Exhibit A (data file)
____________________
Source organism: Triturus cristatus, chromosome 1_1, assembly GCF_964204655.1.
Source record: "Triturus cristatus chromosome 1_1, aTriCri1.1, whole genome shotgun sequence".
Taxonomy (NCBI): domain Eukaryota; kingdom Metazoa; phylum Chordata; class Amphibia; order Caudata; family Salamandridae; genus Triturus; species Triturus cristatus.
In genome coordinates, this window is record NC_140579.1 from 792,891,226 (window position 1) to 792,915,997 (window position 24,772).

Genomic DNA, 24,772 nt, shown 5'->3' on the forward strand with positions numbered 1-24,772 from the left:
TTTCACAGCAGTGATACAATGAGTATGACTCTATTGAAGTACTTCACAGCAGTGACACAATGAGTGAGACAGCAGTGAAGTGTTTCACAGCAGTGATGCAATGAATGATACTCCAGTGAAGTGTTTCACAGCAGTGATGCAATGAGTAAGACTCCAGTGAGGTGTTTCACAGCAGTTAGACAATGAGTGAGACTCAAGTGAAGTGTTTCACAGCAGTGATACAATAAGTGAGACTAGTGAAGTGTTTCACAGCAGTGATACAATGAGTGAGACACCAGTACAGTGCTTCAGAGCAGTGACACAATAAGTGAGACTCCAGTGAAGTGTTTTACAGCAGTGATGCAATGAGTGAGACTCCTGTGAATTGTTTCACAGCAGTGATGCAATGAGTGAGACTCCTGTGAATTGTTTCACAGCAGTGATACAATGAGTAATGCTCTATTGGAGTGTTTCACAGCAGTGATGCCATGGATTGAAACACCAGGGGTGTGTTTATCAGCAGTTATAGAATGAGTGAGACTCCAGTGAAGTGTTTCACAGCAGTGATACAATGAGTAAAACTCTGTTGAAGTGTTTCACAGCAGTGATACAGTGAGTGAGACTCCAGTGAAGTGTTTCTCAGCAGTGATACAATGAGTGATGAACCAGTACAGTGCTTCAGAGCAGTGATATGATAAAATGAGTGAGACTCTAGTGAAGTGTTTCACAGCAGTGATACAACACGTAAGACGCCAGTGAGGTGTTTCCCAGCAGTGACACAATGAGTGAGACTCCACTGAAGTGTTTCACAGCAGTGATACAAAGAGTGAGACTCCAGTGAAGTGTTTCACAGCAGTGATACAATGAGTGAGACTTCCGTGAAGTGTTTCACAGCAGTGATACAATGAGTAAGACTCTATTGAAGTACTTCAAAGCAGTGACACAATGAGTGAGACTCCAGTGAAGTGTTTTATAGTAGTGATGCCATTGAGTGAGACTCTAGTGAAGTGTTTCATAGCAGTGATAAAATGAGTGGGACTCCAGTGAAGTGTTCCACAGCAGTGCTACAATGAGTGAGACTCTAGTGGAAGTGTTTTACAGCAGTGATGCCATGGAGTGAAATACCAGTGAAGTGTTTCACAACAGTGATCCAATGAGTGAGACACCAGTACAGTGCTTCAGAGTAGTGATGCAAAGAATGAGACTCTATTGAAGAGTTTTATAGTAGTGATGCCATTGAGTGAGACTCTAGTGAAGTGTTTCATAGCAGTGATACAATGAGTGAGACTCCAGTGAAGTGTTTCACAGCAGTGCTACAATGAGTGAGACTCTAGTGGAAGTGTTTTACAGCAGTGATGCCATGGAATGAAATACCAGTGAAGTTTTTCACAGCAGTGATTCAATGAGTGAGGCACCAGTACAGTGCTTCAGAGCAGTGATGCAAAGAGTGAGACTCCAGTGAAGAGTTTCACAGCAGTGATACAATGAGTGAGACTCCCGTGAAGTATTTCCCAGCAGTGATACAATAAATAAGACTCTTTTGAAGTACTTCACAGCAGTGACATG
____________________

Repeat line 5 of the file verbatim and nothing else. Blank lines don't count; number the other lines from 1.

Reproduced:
Genomic DNA, 24,772 nt, shown 5'->3' on the forward strand with positions numbered 1-24,772 from the left: